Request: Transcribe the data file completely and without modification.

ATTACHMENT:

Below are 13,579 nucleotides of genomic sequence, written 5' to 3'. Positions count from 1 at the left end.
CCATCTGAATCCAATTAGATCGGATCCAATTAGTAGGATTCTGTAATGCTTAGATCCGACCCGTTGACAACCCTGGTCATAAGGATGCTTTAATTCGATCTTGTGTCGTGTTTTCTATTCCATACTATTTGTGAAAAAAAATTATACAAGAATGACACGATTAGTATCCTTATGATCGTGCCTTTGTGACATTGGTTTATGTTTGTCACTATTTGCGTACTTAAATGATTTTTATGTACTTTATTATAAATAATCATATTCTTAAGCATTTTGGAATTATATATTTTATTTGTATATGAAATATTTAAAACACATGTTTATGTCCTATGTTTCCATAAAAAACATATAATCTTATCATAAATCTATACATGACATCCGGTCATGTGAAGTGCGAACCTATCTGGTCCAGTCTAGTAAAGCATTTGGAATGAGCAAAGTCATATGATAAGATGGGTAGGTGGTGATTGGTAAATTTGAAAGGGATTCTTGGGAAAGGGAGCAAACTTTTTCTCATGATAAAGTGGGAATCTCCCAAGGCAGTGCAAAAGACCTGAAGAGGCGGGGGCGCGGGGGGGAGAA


Below are 13,579 nucleotides of genomic sequence, written 5' to 3'. Positions count from 1 at the left end.
CCATCTGAATCCAATTAGATCGGATCCAATTAGTAGGATTCTGTAATGCTTAGATCCGACCCGTTGACAACCCTGGTCATAAGGATGCTTTAATTCGATCTTGTGTCGTGTTTTCTATTCCATACTATTTGTGAAAAAAAATTATACAAGAATGACACGATTAGTATCCTTATGATCGTGCCTTTGTGACATTGGTTTATGTTTGTCACTATTTGCGTACTTAAATGATTTTTATGTACTTTATTATAAATAATCATATTCTTAAGCATTTTGGAATTATATATTTTATTTGTATATGAAATATTTAAAACACATGTTTATGTCCTATGTTTCCATAAAAAACATATAATCTTATCATAAATCTATACATGACATCCGGTCATGTGAAGTGCGAACCTATCTGGTCCAGTCTAGTAAAGCATTTGGAATGAGCAAAGTCATATGATAAGATGGGTAGGTGGTGATTGGTAAATTTGAAAGGGATTCTTGGGAAAGGGAGCAAACTTTTTCTCATGATAAAGTGGGAATCTCCCAAGGCAGTGCAAAAGACCTGAAGAGGCGGGGGCGCGGGGGGGAGAA